are stored as a hierarchy of successively coarser wavelet coeﬃcients; each level

in this hierarchy represents a halving of the data resolution along each spatial

axis, corresponding to an eight-fold reduction in data volume. In this manner,

VAPOR maintains a series of useful coarsened approximations of the data, any

of which can be accessed on demand during an analysis run, without an undue

increase in storage requirements. Wavelet data are organized into a collection

of multiple ﬁles: one binary ﬁle containing the wavelet coeﬃcients for each time

step, each variable, and each wavelet transformation level, and a single metadata

ﬁle that describes the attributes of the ﬁeld data (e.g., the grid type, the time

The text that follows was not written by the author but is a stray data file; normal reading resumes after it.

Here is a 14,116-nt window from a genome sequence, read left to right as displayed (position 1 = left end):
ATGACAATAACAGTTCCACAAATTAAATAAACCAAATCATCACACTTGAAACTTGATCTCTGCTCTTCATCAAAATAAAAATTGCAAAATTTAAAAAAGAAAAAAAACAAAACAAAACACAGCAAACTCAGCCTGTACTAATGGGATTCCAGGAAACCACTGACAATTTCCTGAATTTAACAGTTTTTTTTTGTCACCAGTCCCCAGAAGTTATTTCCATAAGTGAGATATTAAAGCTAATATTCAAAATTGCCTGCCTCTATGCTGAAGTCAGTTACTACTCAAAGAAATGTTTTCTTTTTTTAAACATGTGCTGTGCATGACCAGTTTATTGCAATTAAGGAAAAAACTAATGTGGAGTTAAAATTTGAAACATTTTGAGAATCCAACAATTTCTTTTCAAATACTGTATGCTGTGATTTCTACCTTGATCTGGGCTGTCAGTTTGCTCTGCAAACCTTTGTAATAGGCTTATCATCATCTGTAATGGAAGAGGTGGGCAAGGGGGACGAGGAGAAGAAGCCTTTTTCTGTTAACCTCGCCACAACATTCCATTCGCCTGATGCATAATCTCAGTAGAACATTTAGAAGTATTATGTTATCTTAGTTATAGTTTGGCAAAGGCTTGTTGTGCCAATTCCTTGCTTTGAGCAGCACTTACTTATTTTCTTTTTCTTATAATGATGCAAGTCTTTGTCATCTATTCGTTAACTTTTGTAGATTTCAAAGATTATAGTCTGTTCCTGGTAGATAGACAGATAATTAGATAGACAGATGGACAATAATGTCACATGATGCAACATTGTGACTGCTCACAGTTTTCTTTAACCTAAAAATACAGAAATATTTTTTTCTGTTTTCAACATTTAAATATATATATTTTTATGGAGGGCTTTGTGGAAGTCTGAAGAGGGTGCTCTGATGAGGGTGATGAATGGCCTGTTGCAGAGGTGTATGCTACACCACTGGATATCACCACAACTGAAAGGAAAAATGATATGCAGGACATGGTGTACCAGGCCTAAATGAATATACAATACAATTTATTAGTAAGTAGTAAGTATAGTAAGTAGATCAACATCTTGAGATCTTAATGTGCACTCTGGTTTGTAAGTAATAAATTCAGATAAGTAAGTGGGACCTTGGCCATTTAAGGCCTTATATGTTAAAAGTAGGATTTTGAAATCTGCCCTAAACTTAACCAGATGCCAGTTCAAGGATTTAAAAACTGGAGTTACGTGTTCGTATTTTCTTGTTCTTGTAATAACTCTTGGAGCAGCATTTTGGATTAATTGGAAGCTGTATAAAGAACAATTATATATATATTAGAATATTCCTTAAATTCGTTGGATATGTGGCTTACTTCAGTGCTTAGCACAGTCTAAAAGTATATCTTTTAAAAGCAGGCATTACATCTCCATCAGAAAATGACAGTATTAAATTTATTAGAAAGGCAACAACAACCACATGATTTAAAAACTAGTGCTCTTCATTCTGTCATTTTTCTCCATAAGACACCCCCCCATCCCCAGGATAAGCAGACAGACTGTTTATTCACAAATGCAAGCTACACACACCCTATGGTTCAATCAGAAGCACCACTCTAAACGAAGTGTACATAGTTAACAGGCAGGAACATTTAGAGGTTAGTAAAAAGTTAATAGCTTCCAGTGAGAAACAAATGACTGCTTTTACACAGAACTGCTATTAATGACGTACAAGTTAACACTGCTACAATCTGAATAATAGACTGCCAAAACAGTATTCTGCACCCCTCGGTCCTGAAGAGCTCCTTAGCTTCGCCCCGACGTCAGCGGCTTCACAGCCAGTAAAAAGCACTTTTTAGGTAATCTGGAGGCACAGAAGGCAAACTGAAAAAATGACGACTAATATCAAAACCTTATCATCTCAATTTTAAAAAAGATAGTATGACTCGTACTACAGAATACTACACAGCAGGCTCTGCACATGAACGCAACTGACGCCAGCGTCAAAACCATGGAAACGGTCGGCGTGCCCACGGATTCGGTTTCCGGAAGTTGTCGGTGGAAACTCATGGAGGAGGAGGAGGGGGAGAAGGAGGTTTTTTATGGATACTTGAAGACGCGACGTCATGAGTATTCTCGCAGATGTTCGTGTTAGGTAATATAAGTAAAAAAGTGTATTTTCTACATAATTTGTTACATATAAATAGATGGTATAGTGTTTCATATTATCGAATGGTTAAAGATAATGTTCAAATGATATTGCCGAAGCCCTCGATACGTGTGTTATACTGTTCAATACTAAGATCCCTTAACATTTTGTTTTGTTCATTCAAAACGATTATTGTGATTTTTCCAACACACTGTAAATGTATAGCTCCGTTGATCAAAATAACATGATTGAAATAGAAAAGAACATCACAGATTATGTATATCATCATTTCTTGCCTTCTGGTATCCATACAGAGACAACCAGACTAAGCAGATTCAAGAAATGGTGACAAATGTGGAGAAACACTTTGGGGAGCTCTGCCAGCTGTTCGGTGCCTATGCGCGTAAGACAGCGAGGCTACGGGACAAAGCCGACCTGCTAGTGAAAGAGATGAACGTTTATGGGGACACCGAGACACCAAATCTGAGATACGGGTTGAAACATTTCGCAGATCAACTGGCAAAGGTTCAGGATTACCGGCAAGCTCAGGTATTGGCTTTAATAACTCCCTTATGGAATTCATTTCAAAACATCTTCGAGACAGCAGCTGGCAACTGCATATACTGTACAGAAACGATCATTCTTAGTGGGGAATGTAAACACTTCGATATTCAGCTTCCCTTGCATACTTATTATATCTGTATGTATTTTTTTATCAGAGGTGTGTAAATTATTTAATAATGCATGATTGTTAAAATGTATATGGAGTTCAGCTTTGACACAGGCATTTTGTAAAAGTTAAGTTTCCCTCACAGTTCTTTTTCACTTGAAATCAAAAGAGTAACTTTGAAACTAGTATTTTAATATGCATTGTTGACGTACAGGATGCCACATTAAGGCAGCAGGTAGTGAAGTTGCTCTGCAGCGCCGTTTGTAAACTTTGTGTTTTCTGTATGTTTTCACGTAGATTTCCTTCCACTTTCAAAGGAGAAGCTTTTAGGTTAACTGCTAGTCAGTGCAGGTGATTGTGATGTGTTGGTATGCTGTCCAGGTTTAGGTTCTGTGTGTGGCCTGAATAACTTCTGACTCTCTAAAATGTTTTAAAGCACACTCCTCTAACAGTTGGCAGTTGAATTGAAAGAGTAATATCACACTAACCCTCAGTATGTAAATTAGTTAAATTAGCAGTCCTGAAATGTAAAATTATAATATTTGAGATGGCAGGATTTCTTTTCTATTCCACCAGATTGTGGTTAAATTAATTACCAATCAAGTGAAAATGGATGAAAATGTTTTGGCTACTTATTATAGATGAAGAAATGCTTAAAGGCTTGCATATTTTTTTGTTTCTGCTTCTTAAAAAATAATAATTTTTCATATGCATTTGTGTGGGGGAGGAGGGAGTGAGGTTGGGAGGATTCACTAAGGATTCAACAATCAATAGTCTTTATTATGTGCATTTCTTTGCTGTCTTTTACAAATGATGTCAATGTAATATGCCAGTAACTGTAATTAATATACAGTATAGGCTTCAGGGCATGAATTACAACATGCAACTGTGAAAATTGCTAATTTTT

steps, the spatial resolution, the ﬁeld names, etc.).

This storage model naturally supports intelligent, interactive data decom-

position. It allows VAPOR to operate on any subset of time steps, variables,

and wavelet transformation levels, which has a variety of important advantages,

including iterative focus and reﬁnement of the analysis eﬀort. An investigator

can control the level of interactivity by regulating the ﬁdelity of the data, ﬁrst

browsing a coarsened representation across the global spatial-temporal domain

to identify regions or features of interest and then examining those reduced do-

mains in greater detail. The hierarchical data/metadata combination also allows

VAPOR to work with very large data collections, as data components can be

stored oﬀ-line until required, handling incomplete data sets smoothly.

2.3 Multivariate feature extraction

The VAPOR volume rendering capability forms the basis for the multivariate